The dollar continued to slip against the other major currencies in subdued trade on Tuesday, as volumes were expected to remain limited with no major U.S. data expected throughout the day, although Friday’s strong U.S. jobs report still lent some support.
The greenback continued to be supported by Friday’s strong nonfarm payrolls data, which fuelled expectations the Federal Reserve will stick to its plans for a third interest rate hike this year.
The U.S. Labor Department on Friday said the economy added 209,000 jobs last month, blowing past expectations for an increase of 183,000.
Investors were now eyeing U.S. inflation reports later in the week for indications of whether the recovery in the dollar is sustainable in the longer term.
EURUSD added 0.16% to 1.1813 but gains were expected to remain limited after data showed that German exports fell by 2.8% in June, snapping five months of gains. It was the biggest drop since August 2015.
German imports dropped by 4.5%, the largest decline since January 2009. That drove Germany’s trade surplus up to €21.1 billion, from €20.3 billion in May, a 10-month high.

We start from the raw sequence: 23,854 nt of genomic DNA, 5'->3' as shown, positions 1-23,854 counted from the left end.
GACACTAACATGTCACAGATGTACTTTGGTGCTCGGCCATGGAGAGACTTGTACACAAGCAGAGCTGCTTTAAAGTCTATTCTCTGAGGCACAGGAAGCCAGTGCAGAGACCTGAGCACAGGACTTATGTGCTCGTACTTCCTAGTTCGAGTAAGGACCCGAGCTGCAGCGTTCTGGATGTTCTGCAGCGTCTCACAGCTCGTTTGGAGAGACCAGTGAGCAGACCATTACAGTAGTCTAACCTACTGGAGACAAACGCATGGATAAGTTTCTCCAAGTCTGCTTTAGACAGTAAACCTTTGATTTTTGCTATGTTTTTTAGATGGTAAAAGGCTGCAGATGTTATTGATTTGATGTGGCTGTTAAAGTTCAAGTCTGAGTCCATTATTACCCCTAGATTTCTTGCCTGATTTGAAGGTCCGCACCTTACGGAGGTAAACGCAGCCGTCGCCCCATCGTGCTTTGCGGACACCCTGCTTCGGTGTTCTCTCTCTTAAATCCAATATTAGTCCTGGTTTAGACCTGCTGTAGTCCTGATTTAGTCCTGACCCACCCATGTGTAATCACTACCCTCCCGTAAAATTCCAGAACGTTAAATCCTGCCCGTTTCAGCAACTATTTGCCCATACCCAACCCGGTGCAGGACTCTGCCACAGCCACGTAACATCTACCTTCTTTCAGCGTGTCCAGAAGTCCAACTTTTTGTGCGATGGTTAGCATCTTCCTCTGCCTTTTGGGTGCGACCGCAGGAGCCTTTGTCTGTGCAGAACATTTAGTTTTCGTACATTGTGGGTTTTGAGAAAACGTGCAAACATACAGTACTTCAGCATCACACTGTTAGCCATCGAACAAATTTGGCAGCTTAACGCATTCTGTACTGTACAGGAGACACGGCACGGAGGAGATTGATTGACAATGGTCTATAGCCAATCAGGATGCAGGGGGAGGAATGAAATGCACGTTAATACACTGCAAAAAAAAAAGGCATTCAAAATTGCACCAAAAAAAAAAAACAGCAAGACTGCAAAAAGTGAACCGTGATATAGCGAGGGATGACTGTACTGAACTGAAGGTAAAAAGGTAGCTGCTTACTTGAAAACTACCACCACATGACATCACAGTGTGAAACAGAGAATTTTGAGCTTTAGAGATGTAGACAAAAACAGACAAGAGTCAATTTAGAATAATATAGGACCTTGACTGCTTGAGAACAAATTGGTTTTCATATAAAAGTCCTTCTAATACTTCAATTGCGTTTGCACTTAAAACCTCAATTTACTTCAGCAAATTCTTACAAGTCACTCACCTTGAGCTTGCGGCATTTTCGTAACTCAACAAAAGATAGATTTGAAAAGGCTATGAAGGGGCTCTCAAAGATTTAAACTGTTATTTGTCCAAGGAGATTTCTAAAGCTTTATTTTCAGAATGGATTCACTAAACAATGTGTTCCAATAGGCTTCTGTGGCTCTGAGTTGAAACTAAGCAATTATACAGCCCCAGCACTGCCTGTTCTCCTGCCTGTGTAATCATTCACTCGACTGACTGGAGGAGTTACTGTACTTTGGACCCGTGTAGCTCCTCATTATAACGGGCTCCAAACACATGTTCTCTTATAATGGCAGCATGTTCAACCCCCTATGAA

Elsewhere, GBPUSD held steady at 1.3026, just off the previous session’s one-and-a-half week low of 1.3014.
USDJPY declined 0.40% to 110.30, while USDCHF was little changed at 0.9717.
The Australian and New Zealand dollars were stronger, with AUDUSD up 0.33% at 0.7939 and with NZDUSD edging up 0.10% to 0.7368.
Earlier Today, the National Australia Bank said its business confidence index rose to 12 in July from a reading of 9 the previous month.
Separately, official data showed that China’s exports increased by 7.2% in July and imports climbed 11.0%. Both readings were slightly below analysts’ projections.
China is Australia’s biggest export partner.
Meanwhile, USDCAD slipped 0.16% to trade at 1.2661, not far from Monday’s three-week high of 1.2714.